Discussion in 'Horse Management' started by retroremedy, Feb 8, 2011.
Very informative, thanks RR
Thanks RR I have learnt a lot from your thread and it has answered some of my shoeing questions.
If the extra length is not there what happens to hoof structure in regards to pressure? Was this done due to the horse over reaching and by reducing the length, the chance of the shoe being ripped off is less?
I like this game and I am keen to see more photo's.
Palmar Heel pain and owner turns to barefoot trimming for answers and I am not joking about that and totally understandable too as this type of shoeing is poor!
But besides this lots of bad things from corns, cracked quarters, unnatural wearing of the heels, abscesses etc etc
No, if that was the case you would be looking at the horse's breakover to stop that happening to get the front feet out of the way quicker.....Sadly GTD this was most likely done because the farrier most likely didn't have the correct size shoe and just didn't care.
This is great! )
That is right CI, sadly this is exactly the outcome!
LOL MC, I had a huge collections but got made to throw them in the bin ...you should have felt how heavy the bin was!
OK, here we go again, this set should tell you not only information about the quality of the job but also potential issues the horse may have! Also, lets us have a lot at some hind feet!
For Big Red ...underneath view of wear:
OS Hind: Note: Shoe appears distorted as it has been twisted to remove.
NS Hind: Note: Slight twisting during removal as well.
Horse is a 17hh TB and participates in show jumping. Shoes are size 4 St Croix Eventer steels.
the shoe on the left
*toe too long...farrier needs the take off more toe
*the horses hoof is flaring to the right
the right shoe
*horses foot bigger then shoe, farrier used a shoe too small
now to read the results ......
I really need to do some work but this is more interesting
Both hind feet show uneven wear on the inside branch as indicated by the underneath view (wearing away of the groove on the shoe). The medial aspect of the toe on the OS hind is quite worn, suggesting that the horse is too long in the toe and possibly toe out / cowhocked (hence landing and breakover on the inside toe / inside of the foot). The NS shoe toe region also suggests this, but not quite as toe-out. The outside of the hoof wall would need to be lowered a bit more.
Again the heel regions are worn at the base of the shoe, suggesting not alot of heel support, and also not enough lateral support based on the wear marks on the outside when looking down on the shoe.
RR thanks for explaining that to me.
The shoe on the right has a lot of outside wear. Maybe from a 'twisting' hind ?? This is reflected in the side that faces the hoof as well?
On the left side the length between toe to heel on one side is more than the other. Query more wear on the longer side.
Everyone is doing so well!!!
And now a hint....check out the wear on the toe...besides the quality of the job have a ponder about what could be wrong with this horse??!!! It is not only quality of application shoes can tell you but gives you information about the horse as well and this shoe is a beauty in demonstrating this!!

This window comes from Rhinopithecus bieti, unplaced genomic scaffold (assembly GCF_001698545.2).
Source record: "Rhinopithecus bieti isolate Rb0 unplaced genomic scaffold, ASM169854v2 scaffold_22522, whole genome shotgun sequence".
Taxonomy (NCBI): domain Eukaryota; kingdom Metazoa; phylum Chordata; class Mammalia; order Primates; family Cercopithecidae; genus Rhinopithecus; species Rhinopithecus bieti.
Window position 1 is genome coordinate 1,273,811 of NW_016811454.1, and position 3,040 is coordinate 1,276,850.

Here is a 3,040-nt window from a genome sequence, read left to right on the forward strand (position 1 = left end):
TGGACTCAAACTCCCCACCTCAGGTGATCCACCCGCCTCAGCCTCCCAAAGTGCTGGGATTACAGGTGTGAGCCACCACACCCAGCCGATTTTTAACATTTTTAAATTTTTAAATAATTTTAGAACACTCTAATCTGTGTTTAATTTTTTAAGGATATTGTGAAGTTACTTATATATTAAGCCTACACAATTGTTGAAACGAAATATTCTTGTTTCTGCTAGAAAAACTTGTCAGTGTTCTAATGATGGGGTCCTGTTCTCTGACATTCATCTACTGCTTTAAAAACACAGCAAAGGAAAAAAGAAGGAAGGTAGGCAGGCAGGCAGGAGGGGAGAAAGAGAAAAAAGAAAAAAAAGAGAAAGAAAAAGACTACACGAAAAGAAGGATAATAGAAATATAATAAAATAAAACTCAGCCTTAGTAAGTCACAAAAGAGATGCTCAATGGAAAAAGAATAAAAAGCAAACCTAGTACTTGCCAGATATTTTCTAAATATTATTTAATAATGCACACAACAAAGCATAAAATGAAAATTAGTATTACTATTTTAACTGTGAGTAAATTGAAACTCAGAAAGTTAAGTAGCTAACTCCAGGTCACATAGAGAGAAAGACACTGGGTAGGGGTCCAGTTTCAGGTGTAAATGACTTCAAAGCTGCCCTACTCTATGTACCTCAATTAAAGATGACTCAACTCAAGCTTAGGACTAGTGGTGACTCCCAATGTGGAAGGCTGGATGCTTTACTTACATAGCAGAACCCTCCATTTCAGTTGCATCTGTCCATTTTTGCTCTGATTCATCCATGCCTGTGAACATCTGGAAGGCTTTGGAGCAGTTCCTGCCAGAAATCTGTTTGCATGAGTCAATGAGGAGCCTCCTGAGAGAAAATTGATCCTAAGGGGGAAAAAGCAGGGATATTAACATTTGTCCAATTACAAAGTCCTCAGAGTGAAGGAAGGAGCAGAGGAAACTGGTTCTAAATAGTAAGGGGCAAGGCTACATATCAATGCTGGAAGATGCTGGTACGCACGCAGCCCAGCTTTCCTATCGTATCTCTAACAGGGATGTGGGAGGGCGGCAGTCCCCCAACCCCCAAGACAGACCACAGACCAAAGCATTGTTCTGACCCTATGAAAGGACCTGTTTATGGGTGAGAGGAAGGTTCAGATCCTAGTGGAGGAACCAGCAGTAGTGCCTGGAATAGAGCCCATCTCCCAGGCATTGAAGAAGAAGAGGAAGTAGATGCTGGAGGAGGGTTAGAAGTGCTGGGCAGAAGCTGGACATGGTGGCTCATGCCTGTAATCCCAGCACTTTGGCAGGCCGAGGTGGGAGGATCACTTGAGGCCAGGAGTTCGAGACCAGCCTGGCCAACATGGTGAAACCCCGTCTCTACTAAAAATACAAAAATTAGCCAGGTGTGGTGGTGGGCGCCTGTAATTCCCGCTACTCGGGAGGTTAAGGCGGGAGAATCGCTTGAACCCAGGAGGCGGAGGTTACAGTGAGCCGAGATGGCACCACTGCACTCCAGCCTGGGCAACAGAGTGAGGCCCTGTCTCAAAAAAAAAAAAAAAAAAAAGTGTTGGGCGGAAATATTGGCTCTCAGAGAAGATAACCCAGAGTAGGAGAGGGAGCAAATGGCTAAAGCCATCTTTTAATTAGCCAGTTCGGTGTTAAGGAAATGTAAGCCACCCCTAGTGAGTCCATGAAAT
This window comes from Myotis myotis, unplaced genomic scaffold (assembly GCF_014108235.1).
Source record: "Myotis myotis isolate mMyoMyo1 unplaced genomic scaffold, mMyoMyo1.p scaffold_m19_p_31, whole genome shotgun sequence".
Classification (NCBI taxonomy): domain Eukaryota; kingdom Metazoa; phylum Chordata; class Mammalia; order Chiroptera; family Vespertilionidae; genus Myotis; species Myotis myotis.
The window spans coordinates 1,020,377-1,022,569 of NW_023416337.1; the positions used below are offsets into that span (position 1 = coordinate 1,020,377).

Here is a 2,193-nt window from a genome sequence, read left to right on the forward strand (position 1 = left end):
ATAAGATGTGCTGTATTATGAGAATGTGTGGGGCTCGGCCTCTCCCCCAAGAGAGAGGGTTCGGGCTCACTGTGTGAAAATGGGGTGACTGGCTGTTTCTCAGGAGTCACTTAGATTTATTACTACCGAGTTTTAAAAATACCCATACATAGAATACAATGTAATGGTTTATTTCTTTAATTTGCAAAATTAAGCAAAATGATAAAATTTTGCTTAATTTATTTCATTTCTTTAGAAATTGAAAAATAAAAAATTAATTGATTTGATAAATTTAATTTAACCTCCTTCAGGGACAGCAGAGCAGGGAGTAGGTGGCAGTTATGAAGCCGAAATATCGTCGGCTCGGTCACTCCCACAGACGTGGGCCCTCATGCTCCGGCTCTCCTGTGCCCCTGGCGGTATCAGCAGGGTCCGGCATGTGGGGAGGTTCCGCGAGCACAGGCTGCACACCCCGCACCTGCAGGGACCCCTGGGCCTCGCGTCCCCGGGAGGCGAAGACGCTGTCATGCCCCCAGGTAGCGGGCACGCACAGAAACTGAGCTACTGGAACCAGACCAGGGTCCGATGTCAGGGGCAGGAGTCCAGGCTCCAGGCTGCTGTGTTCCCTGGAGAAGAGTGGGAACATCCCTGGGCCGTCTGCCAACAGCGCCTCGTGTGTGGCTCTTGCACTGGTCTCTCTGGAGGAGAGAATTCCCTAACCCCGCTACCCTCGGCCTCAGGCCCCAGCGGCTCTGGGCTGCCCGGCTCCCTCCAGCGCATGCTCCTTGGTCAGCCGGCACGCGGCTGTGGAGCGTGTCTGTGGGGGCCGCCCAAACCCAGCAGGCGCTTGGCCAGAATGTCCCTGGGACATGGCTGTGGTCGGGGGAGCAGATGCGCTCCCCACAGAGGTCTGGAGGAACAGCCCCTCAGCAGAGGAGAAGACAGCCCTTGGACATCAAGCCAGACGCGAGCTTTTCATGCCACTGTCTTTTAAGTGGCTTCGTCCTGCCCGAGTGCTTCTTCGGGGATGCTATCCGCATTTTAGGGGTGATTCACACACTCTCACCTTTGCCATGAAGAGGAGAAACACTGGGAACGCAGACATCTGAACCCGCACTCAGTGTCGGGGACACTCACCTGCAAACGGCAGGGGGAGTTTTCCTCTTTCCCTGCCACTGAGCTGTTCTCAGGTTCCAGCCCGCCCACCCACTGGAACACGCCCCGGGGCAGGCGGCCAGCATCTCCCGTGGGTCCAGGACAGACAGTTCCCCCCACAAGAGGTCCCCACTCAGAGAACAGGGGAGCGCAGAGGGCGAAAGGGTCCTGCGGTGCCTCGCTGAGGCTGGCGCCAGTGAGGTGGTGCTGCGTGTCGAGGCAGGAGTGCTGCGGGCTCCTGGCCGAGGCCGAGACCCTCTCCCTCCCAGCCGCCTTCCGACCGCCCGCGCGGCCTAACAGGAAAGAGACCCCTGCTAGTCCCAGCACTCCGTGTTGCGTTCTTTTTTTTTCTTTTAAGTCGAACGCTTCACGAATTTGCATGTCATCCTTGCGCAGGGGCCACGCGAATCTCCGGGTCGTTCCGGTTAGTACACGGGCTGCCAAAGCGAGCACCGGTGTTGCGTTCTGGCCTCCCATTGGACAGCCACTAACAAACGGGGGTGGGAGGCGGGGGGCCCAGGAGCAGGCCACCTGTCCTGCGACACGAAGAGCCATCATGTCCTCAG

Ye gods!!! Where does one start with these shoes?!?!?! Hmmm think I best wait until Farmer Wants a Wife is over and I'll get back to you.
Loving this thread RR! And learned heaps off Number 1.s shoes.
Okay...shoe is too small for horse. Toes have been left too long, which is why there is a LOT of wear on the toes?
The shoes have not been put on a balanced foot, as shown by the uneven wear down teh bottom of the shoe.
LMAO Matt is rather lovely isn't he.....pity hes about 1/2 my age oh well can still dream and perve
I wondered why they were so worn Babe? What you say makes sense. The shoes seem very elongated as well.
Looks like the horse toes in at the back and maybe also needs a hind caulk on the outside edge to help minimise twisting
Were those shoes on longer than the recommended 5-6 weeks??
Ok I don't need to comment as these two took the words out of my mouth! Thanks guys, saved me a bit of typing!**)
By hind caulk are you talking a toe clip but on the side? I'm not entirely convinced by toe clips as they don't really allow the foot to grow as naturally as possible. I do however agree with toe clips in hilly country and in the past have had my horse shod with toe clips if I was heading up the hills. If the hoof is balanced properly then toe clips shouldn't be needed as the shoe will be there to protect the bottom of the hoof (to a certain extent).
I saw a shoeing job one day on a spoilt brats expensive WB x TB mare at pony club and the farrier hadn't even bothered to tap the toe clips flush with the hoof so they were just sticking up!
No a caulk at the back will grab the surface first on the side it's on and stabilise the hoof as it comes down, helping straighten the action of the leg.
Here's a custom job by a master farrier to correct this kind of problem. The heel caulk is on the left hand side down the bottom.
sorry it's huge!
Ahhhh gotcha!**) I have seen these and thought they were referred to as a caulk but wasn't entirely sure.
That is a sexy shoe that has been very well made. Now what does this shoe tell us about this horse?!
Nothing, as it hasn't been used... hehe
But if RR lets me play, I'll put up a custom shoe and people can work out what it's for! I guarantee you'll be mystified.
Yes I daresay it would be rather amazing what a black smith will fashion for a specific purpose. Let her do it RR!
Yes it hasn't been used SIL but what does it say about the horse that it was made for and why was it made in such a shape?!